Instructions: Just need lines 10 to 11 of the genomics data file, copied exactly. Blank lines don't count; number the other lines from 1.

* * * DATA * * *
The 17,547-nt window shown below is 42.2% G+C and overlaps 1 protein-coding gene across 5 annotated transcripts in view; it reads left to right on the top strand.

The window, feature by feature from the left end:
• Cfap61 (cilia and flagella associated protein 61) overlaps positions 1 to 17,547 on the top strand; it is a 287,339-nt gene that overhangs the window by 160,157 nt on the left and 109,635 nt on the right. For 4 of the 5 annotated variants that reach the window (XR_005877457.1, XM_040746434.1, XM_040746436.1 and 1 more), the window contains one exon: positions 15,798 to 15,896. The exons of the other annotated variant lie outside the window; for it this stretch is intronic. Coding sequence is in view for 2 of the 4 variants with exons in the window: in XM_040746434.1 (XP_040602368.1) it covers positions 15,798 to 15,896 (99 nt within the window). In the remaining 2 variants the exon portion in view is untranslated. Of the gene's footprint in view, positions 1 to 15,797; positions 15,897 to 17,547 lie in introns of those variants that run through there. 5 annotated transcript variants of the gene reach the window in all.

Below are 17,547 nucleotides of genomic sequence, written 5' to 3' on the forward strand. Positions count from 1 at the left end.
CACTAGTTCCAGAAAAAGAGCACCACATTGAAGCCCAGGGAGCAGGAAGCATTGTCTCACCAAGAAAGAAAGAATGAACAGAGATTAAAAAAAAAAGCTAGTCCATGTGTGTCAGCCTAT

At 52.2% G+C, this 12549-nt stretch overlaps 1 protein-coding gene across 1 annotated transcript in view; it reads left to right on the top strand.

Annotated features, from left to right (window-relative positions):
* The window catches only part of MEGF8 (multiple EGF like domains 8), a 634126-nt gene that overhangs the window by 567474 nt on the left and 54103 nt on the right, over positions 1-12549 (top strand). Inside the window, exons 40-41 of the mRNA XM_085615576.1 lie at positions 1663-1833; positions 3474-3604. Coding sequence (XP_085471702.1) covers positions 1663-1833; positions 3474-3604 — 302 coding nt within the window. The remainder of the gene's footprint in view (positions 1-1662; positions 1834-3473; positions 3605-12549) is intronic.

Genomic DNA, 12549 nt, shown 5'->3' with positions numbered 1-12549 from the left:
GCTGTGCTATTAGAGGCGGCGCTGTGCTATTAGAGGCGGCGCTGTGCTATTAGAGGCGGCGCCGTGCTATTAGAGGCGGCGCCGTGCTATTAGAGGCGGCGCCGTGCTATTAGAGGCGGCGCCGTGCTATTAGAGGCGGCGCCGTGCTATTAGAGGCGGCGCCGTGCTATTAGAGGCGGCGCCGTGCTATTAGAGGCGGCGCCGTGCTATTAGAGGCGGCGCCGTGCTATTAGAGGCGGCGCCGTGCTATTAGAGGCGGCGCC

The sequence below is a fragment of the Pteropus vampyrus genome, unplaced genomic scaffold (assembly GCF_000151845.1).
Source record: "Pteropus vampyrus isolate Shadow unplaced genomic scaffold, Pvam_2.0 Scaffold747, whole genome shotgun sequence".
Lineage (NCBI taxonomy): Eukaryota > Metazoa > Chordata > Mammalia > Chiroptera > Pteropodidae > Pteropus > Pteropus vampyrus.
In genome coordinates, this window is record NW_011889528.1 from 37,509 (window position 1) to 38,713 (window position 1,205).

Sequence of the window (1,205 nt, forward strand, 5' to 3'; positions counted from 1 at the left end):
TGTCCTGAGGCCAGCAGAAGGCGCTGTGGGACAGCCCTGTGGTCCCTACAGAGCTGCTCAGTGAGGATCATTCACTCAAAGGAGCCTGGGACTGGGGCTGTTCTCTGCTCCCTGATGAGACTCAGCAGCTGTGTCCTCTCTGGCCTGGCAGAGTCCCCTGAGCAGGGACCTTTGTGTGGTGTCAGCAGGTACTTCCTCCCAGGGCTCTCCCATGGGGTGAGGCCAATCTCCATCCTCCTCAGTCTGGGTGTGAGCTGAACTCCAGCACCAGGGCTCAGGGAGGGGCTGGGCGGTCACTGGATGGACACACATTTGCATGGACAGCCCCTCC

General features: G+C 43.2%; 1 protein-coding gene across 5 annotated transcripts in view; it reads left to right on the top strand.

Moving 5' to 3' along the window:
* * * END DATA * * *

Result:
GCTGTGCTATTAGAGGCGGCGCTGTGCTATTAGAGGCGGCGCTGTGCTATTAGAGGCGGCGCCGTGCTATTAGAGGCGGCGCCGTGCTATTAGAGGCGGCGCCGTGCTATTAGAGGCGGCGCCGTGCTATTAGAGGCGGCGCCGTGCTATTAGAGGCGGCGCCGTGCTATTAGAGGCGGCGCCGTGCTATTAGAGGCGGCGCCGTGCTATTAGAGGCGGCGCCGTGCTATTAGAGGCGGCGCCGTGCTATTAGAGGCGGCGCC

The sequence below is a fragment of the Pteropus vampyrus genome, unplaced genomic scaffold (assembly GCF_000151845.1).